Children’s literature as ‘seed work’

Penn GSE’s Ebony Elizabeth Thomas discusses the importance of more diverse books for kids and the challenges that continue to stifle early anti-racist learning. She also shares a curated list of recommended books for youth catered to this particular moment.

Lauren Hertzler

Virtual visitors at the Kelly Writers House

The Kelly Writers House Fellows course continued remotely this semester for the class sessions and public conversations. Last week’s guests were Wesley Morris and Jenna Wortham of The New York Times podcast “Still Processing.”

Louisa Shepard

In the News

The New York Times

The coronavirus class divide: Space and privacy

Emily Steinlight of the School of Arts and Sciences said narratives about the hazards of close living quarters for poor people date back to Charles Dickens’ 1852 novel, “Bleak House.” “It’s the poorest and most socially marginalized people in the novel who disproportionately die of this disease,” she said. “That also has resonance for what we’re seeing now.”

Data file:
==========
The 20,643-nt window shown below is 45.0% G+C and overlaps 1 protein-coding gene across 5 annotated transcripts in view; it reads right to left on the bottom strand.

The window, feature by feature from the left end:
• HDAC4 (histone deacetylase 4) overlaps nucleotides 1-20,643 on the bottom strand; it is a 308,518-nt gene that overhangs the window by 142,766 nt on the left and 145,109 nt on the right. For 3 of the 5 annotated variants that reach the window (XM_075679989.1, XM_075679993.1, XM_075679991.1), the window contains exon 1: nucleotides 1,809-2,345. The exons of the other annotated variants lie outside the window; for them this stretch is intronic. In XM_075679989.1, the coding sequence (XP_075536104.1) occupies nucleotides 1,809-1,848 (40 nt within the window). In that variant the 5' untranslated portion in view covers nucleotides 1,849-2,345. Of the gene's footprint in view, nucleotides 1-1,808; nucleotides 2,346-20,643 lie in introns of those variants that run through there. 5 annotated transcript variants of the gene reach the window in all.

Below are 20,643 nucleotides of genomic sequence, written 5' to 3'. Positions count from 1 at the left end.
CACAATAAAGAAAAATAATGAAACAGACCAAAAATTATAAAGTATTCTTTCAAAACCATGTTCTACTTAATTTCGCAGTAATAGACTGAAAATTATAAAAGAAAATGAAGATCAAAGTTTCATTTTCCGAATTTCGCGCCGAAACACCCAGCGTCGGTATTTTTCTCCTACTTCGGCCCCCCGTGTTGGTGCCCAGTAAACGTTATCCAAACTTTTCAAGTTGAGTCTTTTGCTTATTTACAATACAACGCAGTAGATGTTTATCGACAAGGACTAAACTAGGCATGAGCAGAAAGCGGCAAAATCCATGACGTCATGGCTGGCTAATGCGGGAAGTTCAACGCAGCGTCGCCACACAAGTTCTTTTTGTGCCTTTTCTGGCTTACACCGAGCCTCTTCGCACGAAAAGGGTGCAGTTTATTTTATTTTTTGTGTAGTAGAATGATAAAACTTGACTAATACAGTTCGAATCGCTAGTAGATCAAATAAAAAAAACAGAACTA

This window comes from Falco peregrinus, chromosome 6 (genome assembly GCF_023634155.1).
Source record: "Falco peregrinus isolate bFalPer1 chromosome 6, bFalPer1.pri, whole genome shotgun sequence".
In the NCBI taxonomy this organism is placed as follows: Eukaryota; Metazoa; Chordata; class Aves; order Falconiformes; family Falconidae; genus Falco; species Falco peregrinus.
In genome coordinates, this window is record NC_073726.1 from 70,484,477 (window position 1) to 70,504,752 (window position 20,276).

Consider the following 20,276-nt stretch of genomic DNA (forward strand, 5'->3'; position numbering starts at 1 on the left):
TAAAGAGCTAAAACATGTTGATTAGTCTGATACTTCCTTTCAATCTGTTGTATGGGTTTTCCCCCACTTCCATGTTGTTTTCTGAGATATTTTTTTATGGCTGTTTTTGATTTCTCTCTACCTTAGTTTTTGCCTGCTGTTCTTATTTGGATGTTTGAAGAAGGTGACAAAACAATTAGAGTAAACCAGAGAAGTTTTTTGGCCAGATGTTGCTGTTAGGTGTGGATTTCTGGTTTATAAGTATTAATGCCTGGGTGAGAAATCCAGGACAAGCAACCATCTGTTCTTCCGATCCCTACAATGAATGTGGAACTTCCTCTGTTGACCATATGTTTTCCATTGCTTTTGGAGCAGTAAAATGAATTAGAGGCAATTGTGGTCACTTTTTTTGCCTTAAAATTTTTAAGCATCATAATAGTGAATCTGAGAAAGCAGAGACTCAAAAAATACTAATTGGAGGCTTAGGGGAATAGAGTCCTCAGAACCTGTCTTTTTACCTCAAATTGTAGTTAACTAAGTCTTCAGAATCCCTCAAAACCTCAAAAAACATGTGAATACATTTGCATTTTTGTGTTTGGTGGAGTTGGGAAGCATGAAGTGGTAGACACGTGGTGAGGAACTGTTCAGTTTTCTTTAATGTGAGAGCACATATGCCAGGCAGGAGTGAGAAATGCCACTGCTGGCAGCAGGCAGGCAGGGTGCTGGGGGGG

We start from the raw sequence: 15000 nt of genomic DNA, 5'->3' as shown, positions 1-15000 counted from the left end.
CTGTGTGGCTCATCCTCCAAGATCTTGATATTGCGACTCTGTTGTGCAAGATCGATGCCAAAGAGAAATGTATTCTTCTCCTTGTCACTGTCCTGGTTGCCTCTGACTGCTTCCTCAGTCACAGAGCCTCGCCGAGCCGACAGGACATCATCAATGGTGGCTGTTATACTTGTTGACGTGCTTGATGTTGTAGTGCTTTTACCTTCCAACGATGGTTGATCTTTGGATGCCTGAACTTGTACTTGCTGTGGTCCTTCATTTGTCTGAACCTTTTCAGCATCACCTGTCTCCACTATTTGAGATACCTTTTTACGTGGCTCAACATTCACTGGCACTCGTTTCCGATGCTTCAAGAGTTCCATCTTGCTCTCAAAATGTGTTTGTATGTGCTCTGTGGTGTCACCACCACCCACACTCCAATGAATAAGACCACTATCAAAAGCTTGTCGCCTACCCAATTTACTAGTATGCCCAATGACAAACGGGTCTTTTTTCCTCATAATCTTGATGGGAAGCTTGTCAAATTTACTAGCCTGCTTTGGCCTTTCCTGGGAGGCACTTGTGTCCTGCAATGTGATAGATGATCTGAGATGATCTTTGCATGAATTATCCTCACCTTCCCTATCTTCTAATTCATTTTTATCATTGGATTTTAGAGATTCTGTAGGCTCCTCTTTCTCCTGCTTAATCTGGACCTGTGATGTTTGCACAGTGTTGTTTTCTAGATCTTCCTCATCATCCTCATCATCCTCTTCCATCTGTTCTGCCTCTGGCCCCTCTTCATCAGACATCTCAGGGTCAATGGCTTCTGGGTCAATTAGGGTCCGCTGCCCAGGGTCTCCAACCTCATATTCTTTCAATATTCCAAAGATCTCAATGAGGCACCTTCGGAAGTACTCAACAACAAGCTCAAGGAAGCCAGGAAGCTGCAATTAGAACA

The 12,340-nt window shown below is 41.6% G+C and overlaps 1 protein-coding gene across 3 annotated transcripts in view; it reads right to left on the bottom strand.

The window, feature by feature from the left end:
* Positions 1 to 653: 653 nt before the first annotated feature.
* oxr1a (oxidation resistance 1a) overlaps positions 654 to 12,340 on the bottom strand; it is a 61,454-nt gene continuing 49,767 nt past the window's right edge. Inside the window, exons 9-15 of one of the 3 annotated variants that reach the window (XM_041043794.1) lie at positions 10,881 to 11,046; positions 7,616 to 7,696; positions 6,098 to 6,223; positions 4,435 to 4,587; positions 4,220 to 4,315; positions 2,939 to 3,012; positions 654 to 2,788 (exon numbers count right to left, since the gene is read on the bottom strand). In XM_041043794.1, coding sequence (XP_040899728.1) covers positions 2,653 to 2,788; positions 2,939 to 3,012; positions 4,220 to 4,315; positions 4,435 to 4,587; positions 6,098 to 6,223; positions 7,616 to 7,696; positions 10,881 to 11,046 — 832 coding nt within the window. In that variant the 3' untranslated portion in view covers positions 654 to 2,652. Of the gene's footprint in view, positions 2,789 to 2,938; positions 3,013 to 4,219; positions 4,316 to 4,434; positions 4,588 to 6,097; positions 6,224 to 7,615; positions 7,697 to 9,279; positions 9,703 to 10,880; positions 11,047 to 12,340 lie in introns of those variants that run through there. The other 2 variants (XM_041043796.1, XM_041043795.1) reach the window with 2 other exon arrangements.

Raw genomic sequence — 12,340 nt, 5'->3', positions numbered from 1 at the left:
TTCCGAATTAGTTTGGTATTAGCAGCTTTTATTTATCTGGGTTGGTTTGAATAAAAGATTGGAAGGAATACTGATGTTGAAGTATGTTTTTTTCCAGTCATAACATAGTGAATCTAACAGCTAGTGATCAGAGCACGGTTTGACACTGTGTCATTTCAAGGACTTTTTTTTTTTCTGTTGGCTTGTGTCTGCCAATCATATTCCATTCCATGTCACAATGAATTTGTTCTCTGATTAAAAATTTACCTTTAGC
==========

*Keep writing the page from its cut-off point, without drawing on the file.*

French playwright Molière did indeed write his own masterpieces, computer science suggests

Joan DeJean of the School of Arts and Sciences said the 17th-century French playwright Molière has a uniquely identifiable authorial voice.


The Washington Post

Collection of premier proverb scholar opens at UVM

Dan Ben-Amos of the School of Arts and Sciences said Wolfgang Mieder of the University of Vermont is “one of the greatest proverb scholars of all times and the greatest of our generation.”


Philadelphia Inquirer

Toni Morrison, renowned writer, Nobel laureate and Princeton University professor, dies at 88

Herman Beavers of the School of Arts and Sciences memorializes the late Toni Morrison. “She taught us how not to be guided by the white gaze. She made it okay for us to really think about how we see the world and really be central in it,” Beavers said. “She showed us that we didn’t need white people to explain what our lives meant or even acknowledge it. We could do it ourselves.”


Smithsonian Magazine

Toni Morrison, ‘Beloved’ author who cataloged the African-American experience, dies at 88

Gwendolyn DuBois Shaw of the School of Arts and Sciences spoke about the late Toni Morrison’s best-known novel, “Beloved,” which demonstrates “the ways that the scars of American slavery … are borne not just on their immediate descendants and survivors but into the present day.”


The New York Times

Overlooked no more: Forough Farrokhzad, Iranian poet who broke barriers of sex and society

The School of Arts and Sciences’ Fatemeh Shams memorialized the late Iranian poet, Forough Farrokhzad. “She always had one eye back on tradition, and one eye toward the future,” said Shams.